The City of Toronto is in a well-documented awful financial situation, and a couple dozen buildings in the city are making it even worse by not paying property taxes to the tune of some $37 million.
The City of Toronto has released a report that provides information on property tax accounts with outstanding receivables of $500,000 or more as of December 31, 2022. The report indicates that the total number of properties with outstanding receivable balances of $500,000 or more remains at 26, the same as the number reported as of December 31, 2021. Of these 26 properties, 23 are owned by corporations, while the remaining 3 are owned by individuals.
Properties include a rather nondescript business in an industrial park area near Jane and Finch at 99 Toryork Dr., which owes more than $5 million and a commercial building in Chinatown at 222 Spadina Ave., which includes four different property tax accounts and owes approximately $8 million combined.
The worst offender is a building that is home to a Royal Bank at 600 Queens Plate Dr. that owes more than $8 million.
Another delinquent account is 900 York Mills Rd., home to the swanky Pan Pacific Toronto hotel (formerly Westin Prince) and Japanese restaurant Katsura near the corner of Don Mills and York Mills, which owes more than $2 million. The site had a development proposal filed with the city in 2018.
According to a City of Toronto staff report, the City continues to monitor outstanding property tax receivables and take action. The largest debtor accounts remain a priority for collection action. As property taxes form a first priority lien on the property, the City’s tax receivables are secure with minimal risk of uncollectable taxes. The Revenue Services Division uses both internal collection procedures and bailiffs to collect unpaid property taxes. In addition, the City charges 15% interest per year on overdue taxes, and penalties are applied at a rate of 1.25% on the first day of default and at the beginning of every month thereafter.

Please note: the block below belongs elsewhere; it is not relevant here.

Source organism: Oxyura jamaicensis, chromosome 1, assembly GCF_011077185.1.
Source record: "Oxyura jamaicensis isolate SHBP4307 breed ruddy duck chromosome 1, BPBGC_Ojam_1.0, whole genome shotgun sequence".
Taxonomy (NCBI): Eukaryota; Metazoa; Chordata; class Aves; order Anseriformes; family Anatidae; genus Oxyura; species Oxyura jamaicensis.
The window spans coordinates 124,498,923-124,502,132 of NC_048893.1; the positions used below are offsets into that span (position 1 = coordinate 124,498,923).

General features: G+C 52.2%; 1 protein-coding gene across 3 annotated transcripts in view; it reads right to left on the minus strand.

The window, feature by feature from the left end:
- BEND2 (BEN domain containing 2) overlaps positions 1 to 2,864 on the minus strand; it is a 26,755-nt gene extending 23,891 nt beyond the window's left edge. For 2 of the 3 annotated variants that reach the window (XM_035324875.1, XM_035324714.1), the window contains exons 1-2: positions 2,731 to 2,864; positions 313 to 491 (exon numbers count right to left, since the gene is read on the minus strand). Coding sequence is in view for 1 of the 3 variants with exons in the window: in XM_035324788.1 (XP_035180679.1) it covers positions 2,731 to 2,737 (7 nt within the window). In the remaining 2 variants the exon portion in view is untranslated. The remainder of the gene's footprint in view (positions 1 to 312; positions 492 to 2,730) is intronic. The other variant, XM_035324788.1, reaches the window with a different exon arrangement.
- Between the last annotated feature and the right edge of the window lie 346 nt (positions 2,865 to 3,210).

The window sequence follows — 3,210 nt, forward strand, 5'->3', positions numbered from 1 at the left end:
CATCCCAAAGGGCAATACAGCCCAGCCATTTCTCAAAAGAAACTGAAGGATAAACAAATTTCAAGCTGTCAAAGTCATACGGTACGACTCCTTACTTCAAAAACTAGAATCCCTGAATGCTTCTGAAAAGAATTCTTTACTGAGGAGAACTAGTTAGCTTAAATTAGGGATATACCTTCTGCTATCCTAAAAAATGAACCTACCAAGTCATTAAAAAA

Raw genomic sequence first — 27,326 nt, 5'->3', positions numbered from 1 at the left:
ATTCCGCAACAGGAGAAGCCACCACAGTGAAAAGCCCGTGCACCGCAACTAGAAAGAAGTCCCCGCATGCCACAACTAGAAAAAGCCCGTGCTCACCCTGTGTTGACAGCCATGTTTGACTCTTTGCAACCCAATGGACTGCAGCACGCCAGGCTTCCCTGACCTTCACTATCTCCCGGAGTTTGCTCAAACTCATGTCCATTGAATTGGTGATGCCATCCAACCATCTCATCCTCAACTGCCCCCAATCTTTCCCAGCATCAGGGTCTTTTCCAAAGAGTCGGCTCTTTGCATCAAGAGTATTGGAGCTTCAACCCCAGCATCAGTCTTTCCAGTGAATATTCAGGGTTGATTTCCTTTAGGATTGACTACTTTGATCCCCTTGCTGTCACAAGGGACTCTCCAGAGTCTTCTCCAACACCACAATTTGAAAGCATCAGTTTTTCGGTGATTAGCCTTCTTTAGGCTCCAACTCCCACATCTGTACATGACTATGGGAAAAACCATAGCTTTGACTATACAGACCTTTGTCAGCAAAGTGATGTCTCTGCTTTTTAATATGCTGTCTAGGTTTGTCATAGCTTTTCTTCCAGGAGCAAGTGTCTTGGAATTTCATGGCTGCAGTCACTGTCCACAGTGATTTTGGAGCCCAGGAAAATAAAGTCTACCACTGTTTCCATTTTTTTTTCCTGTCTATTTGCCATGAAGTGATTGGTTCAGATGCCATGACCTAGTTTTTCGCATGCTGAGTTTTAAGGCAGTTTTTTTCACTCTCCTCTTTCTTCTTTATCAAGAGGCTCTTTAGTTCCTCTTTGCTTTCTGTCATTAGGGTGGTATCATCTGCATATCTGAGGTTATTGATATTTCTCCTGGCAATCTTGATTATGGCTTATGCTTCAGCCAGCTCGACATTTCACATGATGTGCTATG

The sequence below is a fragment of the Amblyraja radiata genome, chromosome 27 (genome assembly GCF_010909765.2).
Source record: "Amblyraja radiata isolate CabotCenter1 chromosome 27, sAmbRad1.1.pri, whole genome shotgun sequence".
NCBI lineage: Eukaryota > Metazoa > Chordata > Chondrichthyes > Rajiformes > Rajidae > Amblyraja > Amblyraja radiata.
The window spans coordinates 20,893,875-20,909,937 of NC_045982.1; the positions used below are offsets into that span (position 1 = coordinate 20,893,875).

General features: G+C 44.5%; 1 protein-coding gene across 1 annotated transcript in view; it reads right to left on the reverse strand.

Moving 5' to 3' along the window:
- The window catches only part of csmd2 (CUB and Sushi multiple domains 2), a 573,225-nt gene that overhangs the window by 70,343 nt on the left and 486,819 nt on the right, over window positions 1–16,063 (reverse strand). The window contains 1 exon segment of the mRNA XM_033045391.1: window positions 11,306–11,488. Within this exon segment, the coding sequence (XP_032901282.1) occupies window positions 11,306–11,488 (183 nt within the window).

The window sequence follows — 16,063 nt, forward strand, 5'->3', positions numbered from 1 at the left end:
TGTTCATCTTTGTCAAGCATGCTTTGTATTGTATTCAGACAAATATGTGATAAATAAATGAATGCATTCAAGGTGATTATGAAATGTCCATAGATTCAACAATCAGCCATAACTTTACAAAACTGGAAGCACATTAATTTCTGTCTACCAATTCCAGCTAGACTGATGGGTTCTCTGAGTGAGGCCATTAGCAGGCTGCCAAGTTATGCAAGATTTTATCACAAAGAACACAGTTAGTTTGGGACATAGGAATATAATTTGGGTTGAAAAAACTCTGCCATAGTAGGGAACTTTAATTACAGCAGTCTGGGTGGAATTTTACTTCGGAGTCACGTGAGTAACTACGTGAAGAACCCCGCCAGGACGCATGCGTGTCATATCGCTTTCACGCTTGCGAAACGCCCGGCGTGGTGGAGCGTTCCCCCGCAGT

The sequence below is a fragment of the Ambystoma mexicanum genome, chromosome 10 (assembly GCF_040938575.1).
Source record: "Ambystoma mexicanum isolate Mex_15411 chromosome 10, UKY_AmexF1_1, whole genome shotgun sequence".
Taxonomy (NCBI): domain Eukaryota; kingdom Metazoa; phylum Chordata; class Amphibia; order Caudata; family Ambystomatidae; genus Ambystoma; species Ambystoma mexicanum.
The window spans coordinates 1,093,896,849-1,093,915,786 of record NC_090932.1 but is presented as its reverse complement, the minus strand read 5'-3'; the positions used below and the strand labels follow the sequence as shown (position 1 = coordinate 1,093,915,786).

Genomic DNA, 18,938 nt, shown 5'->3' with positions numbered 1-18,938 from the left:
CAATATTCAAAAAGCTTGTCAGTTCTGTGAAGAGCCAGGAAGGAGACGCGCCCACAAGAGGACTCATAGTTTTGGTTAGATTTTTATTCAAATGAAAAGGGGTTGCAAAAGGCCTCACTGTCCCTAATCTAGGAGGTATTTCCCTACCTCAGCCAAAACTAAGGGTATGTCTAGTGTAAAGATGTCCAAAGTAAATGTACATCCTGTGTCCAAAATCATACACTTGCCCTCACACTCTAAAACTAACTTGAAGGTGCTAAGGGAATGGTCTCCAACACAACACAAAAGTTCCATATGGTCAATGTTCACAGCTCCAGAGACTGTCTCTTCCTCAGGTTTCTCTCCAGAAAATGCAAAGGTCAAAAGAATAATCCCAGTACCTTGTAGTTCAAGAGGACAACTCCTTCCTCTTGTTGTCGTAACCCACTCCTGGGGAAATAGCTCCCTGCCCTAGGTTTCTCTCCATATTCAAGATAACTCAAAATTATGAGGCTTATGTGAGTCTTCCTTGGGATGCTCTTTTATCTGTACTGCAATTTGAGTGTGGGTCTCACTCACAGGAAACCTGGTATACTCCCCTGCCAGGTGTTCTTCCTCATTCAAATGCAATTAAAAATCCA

“The City bills approximately $6.68 billion in property taxes for municipal and school purposes each year, of which approximately $4.59 billion is for municipal purposes,” reads the staff report. “Most property owners pay their taxes on time.”
The report indicates that there are 26 properties with a tax receivable balance of $500,000 or more, totalling approximately $39.9 million. Three properties are owned by individuals, with approximately $2.2 million in unpaid receivables, while the remaining 23 properties are owned by corporations, with approximately $37.7 million in outstanding receivables. Of the commercially owned properties, eight new properties have been added to the largest debtors list since the last report, while the remaining 15 properties have had substantial payments made to reduce the balance of outstanding receivables by $0.3 million.
But things are improving, the report shows that the number of properties with arrears greater than $500,000 and the value of associated unpaid taxes has improved dramatically since 2000.